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Words of Life

The Good Fight

By Drs. Les and Leslie Parrott July 21, 2013 Words of Life

In the book Love in the Time of Cholera, Nobel laureate Gabriel García Márquez portrays a marriage that disintegrates over a bar of soap. It was the wife’s job to keep the house in order, including the towels, toilet paper, and soap in the bathroom. One day she forgot to replace the soap.

Her husband exaggerated the oversight: “I’ve been bathing for almost a week without any soap.” Although she had indeed forgotten, she vigorously denied forgetting to replace the soap. Her pride was at stake, and she would not back down. For the next seven months they slept in separate rooms and ate in silence. Their marriage suffered a meltdown.

“Even when they were old and placid,” writes Márquez, “they were very careful about bringing it up, for the barely healed wounds could begin to bleed again as if they had been inflicted only yesterday.” How can a bar of soap ruin a marriage? The answer is simple: pride. Both husband and wife were hanging onto it with a vice grip. The husband wouldn’t overlook an offense; the wife wouldn’t admit a mistake. Both refused to let go of the need to win, to show the other that they were superior.

The Bible makes it plain: “Pride leads to conflict.” It’s that simple. A prideful spirit keeps us from cooperating, flexing, respecting, compromising, and resolving. Instead, it fuels defensiveness and discord. It stands in the way of saying “I’m sorry.” It lives by the motto, “The only unfair fight is the one you lose.” Self-centered pride is at the heart of every bad fight.

Research shows that when pride sets in, a partner will continue an argument 34 percent of the time even if he knows he’s wrong or can’t remember what the fight was about. A full 74 percent will fight on even if they feel “it’s a losing battle.”

Let’s be clear: healthy pride (the pleasant emotion of being pleased by our work) is quite different from unhealthy pridefulness in which our egos are bloated. The latter is laced with arrogance and conceit. That’s what we’re talking about here.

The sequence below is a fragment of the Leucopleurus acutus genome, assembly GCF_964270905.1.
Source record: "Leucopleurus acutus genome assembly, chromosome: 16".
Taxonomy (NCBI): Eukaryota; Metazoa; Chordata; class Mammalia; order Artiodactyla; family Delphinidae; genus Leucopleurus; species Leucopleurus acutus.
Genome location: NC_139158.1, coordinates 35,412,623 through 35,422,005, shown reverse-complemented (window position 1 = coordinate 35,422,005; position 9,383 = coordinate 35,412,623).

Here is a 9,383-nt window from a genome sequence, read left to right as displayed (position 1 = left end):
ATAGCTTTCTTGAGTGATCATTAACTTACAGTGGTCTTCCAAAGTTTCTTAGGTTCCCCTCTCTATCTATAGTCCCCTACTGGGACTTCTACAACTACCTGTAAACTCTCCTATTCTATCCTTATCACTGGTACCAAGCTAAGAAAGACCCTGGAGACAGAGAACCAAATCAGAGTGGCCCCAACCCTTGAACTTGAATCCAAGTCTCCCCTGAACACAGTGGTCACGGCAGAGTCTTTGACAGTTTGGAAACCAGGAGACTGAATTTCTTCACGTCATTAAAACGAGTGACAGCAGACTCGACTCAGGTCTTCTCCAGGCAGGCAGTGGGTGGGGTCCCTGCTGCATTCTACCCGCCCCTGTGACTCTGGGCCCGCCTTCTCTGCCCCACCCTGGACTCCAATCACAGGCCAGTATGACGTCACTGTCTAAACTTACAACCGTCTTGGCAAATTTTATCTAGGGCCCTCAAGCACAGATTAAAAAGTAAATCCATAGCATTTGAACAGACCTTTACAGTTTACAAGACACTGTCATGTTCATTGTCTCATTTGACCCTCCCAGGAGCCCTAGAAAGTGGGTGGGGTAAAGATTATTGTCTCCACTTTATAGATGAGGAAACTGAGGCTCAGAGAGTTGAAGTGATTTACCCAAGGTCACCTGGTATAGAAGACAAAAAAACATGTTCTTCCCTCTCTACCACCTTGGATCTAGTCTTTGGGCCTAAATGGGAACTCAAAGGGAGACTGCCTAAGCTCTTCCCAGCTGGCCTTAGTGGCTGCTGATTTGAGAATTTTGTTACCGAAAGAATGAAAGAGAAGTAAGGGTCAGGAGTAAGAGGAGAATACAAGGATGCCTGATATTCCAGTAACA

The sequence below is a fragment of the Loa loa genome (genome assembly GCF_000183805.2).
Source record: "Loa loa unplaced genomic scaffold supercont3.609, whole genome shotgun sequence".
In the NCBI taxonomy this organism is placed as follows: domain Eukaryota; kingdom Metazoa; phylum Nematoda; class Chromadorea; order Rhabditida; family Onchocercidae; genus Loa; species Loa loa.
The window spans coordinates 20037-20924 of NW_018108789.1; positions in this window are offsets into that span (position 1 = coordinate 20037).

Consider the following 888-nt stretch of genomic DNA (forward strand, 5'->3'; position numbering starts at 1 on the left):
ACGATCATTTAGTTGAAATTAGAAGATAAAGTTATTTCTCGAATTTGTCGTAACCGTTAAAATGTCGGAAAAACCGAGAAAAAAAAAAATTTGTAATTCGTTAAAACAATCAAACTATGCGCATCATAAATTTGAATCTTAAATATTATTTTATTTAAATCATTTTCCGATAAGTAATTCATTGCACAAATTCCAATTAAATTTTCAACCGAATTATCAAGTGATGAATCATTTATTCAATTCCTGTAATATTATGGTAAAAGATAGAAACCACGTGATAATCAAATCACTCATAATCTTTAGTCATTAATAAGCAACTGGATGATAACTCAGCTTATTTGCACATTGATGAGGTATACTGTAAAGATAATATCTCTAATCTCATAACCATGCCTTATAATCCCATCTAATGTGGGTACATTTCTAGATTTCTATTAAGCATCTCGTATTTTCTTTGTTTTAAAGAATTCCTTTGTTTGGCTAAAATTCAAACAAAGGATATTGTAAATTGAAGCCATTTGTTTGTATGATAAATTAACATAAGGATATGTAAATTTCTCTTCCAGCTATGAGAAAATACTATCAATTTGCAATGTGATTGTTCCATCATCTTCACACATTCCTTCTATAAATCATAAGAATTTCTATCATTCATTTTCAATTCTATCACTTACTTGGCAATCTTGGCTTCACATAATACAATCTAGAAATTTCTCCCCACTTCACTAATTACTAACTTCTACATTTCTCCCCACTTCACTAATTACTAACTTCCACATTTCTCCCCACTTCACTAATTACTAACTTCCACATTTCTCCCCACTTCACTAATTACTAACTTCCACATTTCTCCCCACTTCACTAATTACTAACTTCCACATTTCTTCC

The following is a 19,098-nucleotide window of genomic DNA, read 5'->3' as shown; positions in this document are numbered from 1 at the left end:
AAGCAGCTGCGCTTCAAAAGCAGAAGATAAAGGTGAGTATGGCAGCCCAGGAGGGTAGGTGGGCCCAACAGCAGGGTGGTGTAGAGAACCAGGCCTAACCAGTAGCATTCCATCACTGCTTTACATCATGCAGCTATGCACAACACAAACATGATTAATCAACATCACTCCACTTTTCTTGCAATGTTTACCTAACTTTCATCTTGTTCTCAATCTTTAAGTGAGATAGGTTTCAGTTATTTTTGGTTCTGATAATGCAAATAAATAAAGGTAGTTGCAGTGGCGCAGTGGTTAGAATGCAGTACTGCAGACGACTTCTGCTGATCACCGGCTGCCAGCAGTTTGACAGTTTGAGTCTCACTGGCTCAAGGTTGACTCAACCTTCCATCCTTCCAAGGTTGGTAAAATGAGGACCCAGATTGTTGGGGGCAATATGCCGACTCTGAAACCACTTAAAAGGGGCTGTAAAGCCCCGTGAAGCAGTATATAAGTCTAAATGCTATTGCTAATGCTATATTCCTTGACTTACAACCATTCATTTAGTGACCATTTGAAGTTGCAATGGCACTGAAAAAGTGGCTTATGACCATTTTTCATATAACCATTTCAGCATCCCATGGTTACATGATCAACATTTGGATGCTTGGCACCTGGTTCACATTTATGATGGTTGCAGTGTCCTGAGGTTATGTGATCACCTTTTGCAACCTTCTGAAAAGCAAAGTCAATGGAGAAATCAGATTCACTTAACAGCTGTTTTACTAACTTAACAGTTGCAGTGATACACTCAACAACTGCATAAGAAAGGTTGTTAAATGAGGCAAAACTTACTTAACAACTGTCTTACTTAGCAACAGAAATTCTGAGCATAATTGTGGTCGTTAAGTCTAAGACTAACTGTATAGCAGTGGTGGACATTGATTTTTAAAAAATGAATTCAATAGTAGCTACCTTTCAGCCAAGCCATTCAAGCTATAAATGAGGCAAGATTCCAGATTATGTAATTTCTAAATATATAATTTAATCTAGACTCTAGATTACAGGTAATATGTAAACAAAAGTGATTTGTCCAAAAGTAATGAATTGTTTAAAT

We don’t have to be egomaniacs to suffer from unhealthy pride. It has a way of secretly seeping into the crevices of our conflicts even when we are consciously inclined to avoid it. That’s what makes it so toxic and devious. “Through pride we are ever deceiving ourselves,” said Carl Jung. “But deep down below the surface of the average conscience a still, small voice says to us, something is out of tune.”

You know the feeling of being out of tune. We all do. It’s born of the tension between being the kind of person we want to be and our fear of being snookered. We don’t want to be prideful, but we also don’t want to be duped. The tension between those two concerns is what causes pride to kick in. That’s when we realize, deep down, that we’ve taken the low road. More often than not, this sinking feeling becomes more difficult to admit to ourselves, let alone our spouse, so we accede to our pride and perpetuate the conflict.

The antidote to unhealthy pride is, of course, humility. The word from which we get humility literally means “from the earth.” In other words, humility steps off its high horse to stand on the earth — to become common and lowly. Humility is not for cowards. It’s risky. Humility makes us vulnerable to being played or to be made to look the fool. But it also makes possible everything else we truly want to be. Seventeenth-century British author William Gurnall said, “Humility is the necessary veil to all other graces.” Without humility, it’s nearly impossible to engender kindness and warmth with our spouse. Without humility, it’s impossible to fight the good fight, the kind that brings you closer together.


Learn more from Les and Leslie Parrott this Monday and Tuesday on LIFE Today. This is an excerpt from The Good Fight: How Conflict Can Bring You Closer by Drs. Les and Leslie Parrott. Copyright ©2013 by Drs. Les and Leslie Parrott. Published by Worthy Publishing, a division of Worthy Media, Inc. Used by permission. 

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